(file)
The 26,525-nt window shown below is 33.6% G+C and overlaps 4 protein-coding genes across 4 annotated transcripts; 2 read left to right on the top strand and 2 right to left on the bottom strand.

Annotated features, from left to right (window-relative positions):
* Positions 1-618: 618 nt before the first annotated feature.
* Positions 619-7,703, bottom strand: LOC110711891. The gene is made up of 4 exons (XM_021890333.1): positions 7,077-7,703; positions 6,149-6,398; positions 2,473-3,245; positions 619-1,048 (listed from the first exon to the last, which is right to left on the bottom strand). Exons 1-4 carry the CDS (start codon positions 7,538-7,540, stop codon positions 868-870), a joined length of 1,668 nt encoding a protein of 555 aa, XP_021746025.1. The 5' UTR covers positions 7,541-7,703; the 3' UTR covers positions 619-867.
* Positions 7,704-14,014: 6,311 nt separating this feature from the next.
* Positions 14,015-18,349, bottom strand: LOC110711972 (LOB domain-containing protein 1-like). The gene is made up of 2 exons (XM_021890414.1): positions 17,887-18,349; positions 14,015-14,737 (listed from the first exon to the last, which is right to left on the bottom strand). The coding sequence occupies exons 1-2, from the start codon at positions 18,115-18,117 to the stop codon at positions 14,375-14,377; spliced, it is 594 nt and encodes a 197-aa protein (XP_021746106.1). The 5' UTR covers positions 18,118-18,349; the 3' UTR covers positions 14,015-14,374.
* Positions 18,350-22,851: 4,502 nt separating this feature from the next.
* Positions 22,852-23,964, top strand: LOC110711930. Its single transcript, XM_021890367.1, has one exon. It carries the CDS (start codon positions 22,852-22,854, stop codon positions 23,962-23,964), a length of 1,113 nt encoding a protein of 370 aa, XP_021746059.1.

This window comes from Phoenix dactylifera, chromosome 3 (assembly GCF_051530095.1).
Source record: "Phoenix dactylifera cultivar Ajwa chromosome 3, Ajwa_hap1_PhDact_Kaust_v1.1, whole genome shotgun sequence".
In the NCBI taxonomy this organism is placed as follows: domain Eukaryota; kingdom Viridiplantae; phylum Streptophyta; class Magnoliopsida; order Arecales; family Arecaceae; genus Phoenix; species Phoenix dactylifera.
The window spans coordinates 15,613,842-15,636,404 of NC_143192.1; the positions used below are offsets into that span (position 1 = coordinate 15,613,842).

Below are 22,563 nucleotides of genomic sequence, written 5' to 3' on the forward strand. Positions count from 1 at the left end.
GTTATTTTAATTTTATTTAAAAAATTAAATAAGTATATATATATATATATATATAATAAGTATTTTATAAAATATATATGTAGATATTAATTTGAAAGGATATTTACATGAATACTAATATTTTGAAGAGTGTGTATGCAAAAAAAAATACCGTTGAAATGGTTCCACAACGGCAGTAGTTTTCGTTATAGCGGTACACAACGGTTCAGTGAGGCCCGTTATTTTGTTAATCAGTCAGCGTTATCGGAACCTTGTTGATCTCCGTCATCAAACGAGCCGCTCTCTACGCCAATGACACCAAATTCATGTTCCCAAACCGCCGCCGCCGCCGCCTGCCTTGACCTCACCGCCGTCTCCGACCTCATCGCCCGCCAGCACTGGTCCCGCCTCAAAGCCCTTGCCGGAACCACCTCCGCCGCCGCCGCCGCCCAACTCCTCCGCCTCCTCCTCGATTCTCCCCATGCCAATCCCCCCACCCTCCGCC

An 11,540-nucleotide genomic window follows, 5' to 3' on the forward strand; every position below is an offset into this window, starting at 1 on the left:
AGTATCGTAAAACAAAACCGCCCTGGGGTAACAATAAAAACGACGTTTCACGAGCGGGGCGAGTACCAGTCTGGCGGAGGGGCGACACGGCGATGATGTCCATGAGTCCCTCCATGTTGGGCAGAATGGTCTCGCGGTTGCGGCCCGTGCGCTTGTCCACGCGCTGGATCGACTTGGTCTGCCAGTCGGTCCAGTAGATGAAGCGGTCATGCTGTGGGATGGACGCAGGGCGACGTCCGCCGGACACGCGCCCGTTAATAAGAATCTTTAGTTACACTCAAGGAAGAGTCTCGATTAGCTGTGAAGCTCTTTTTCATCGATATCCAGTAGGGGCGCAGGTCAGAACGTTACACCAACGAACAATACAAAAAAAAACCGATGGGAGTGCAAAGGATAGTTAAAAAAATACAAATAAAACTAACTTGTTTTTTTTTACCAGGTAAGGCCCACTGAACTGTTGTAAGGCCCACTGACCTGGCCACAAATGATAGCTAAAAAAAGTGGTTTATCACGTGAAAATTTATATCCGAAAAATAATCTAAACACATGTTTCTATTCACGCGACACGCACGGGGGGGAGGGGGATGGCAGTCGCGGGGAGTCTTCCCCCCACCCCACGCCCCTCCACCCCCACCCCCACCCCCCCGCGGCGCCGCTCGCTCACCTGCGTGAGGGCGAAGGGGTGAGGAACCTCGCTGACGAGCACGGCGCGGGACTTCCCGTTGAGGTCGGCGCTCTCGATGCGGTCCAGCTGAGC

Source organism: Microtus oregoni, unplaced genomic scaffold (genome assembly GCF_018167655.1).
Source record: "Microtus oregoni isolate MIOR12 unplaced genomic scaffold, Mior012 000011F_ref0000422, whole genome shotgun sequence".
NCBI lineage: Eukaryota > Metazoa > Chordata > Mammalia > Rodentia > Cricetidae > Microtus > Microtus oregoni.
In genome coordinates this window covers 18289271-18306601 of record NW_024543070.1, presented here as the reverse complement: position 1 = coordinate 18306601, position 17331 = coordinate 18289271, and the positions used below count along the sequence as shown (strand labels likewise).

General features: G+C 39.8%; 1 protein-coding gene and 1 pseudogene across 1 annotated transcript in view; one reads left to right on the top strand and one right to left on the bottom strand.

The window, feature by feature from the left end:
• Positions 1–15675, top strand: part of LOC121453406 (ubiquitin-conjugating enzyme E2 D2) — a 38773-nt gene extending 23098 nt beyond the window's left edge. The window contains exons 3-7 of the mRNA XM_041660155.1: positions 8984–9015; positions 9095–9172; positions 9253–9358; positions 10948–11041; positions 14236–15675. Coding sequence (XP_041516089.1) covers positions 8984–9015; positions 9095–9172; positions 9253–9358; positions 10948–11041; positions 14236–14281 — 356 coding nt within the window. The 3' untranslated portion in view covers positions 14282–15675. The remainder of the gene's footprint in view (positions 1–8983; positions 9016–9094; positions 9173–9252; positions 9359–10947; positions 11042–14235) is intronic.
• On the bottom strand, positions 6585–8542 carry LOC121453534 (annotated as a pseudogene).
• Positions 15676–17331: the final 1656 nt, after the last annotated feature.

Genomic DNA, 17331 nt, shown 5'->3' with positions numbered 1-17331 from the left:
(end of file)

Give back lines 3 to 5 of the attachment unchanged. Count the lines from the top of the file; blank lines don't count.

* Positions 1-618: 618 nt before the first annotated feature.
* Positions 619-7,703, bottom strand: LOC110711891. The gene is made up of 4 exons (XM_021890333.1): positions 7,077-7,703; positions 6,149-6,398; positions 2,473-3,245; positions 619-1,048 (listed from the first exon to the last, which is right to left on the bottom strand). Exons 1-4 carry the CDS (start codon positions 7,538-7,540, stop codon positions 868-870), a joined length of 1,668 nt encoding a protein of 555 aa, XP_021746025.1. The 5' UTR covers positions 7,541-7,703; the 3' UTR covers positions 619-867.
* Positions 7,704-14,014: 6,311 nt separating this feature from the next.